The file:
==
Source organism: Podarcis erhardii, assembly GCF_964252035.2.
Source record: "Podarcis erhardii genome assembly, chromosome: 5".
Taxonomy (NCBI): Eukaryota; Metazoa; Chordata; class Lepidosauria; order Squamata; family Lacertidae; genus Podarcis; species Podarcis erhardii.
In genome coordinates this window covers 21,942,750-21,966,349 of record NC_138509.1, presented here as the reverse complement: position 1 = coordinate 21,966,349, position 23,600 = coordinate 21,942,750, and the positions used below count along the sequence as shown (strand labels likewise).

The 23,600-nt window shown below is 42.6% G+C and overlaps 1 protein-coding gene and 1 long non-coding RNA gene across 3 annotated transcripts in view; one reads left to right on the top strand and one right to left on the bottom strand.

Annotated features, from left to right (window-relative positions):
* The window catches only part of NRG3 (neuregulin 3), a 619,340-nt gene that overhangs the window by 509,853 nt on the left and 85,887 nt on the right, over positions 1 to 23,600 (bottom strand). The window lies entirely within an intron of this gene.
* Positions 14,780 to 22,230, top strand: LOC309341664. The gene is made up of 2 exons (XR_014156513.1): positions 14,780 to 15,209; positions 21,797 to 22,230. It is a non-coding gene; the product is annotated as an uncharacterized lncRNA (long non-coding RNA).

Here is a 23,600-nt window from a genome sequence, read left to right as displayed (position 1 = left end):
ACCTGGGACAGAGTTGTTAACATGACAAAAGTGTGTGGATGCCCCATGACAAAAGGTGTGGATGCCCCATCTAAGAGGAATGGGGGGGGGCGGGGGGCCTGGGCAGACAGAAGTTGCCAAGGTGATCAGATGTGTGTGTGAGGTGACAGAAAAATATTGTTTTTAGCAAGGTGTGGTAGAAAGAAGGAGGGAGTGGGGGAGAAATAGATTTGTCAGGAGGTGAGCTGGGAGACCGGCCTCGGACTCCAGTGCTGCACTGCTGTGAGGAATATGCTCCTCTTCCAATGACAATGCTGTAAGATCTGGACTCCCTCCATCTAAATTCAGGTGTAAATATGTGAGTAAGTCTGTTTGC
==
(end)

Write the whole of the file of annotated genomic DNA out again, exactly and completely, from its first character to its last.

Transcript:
Source organism: Podarcis erhardii, assembly GCF_964252035.2.
Source record: "Podarcis erhardii genome assembly, chromosome: 5".
Taxonomy (NCBI): Eukaryota; Metazoa; Chordata; class Lepidosauria; order Squamata; family Lacertidae; genus Podarcis; species Podarcis erhardii.
In genome coordinates this window covers 21,942,750-21,966,349 of record NC_138509.1, presented here as the reverse complement: position 1 = coordinate 21,966,349, position 23,600 = coordinate 21,942,750, and the positions used below count along the sequence as shown (strand labels likewise).

The 23,600-nt window shown below is 42.6% G+C and overlaps 1 protein-coding gene and 1 long non-coding RNA gene across 3 annotated transcripts in view; one reads left to right on the top strand and one right to left on the bottom strand.

Annotated features, from left to right (window-relative positions):
* The window catches only part of NRG3 (neuregulin 3), a 619,340-nt gene that overhangs the window by 509,853 nt on the left and 85,887 nt on the right, over positions 1 to 23,600 (bottom strand). The window lies entirely within an intron of this gene.
* Positions 14,780 to 22,230, top strand: LOC309341664. The gene is made up of 2 exons (XR_014156513.1): positions 14,780 to 15,209; positions 21,797 to 22,230. It is a non-coding gene; the product is annotated as an uncharacterized lncRNA (long non-coding RNA).

Here is a 23,600-nt window from a genome sequence, read left to right as displayed (position 1 = left end):
ACCTGGGACAGAGTTGTTAACATGACAAAAGTGTGTGGATGCCCCATGACAAAAGGTGTGGATGCCCCATCTAAGAGGAATGGGGGGGGGCGGGGGGCCTGGGCAGACAGAAGTTGCCAAGGTGATCAGATGTGTGTGTGAGGTGACAGAAAAATATTGTTTTTAGCAAGGTGTGGTAGAAAGAAGGAGGGAGTGGGGGAGAAATAGATTTGTCAGGAGGTGAGCTGGGAGACCGGCCTCGGACTCCAGTGCTGCACTGCTGTGAGGAATATGCTCCTCTTCCAATGACAATGCTGTAAGATCTGGACTCCCTCCATCTAAATTCAGGTGTAAATATGTGAGTAAGTCTGTTTGC